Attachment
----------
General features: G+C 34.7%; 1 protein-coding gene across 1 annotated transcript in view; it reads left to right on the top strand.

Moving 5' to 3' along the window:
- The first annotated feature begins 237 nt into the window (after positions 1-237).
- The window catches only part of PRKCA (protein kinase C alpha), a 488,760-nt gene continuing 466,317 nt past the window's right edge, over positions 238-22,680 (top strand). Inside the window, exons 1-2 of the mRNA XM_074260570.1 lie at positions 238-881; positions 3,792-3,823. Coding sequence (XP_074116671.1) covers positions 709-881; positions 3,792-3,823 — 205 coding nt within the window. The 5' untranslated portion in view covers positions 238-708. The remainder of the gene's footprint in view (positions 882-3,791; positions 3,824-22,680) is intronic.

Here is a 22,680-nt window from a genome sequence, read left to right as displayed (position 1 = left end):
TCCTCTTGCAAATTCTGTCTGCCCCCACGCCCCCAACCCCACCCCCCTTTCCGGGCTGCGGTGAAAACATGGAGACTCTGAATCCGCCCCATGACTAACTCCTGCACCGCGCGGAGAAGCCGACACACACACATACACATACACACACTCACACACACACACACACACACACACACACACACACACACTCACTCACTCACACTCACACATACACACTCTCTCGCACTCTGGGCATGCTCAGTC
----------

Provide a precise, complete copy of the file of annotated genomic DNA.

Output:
General features: G+C 34.7%; 1 protein-coding gene across 1 annotated transcript in view; it reads left to right on the top strand.

Moving 5' to 3' along the window:
- The first annotated feature begins 237 nt into the window (after positions 1-237).
- The window catches only part of PRKCA (protein kinase C alpha), a 488,760-nt gene continuing 466,317 nt past the window's right edge, over positions 238-22,680 (top strand). Inside the window, exons 1-2 of the mRNA XM_074260570.1 lie at positions 238-881; positions 3,792-3,823. Coding sequence (XP_074116671.1) covers positions 709-881; positions 3,792-3,823 — 205 coding nt within the window. The 5' untranslated portion in view covers positions 238-708. The remainder of the gene's footprint in view (positions 882-3,791; positions 3,824-22,680) is intronic.

Here is a 22,680-nt window from a genome sequence, read left to right as displayed (position 1 = left end):
TCCTCTTGCAAATTCTGTCTGCCCCCACGCCCCCAACCCCACCCCCCTTTCCGGGCTGCGGTGAAAACATGGAGACTCTGAATCCGCCCCATGACTAACTCCTGCACCGCGCGGAGAAGCCGACACACACACATACACATACACACACTCACACACACACACACACACACACACACACACACACACACTCACTCACTCACACTCACACATACACACTCTCTCGCACTCTGGGCATGCTCAGTC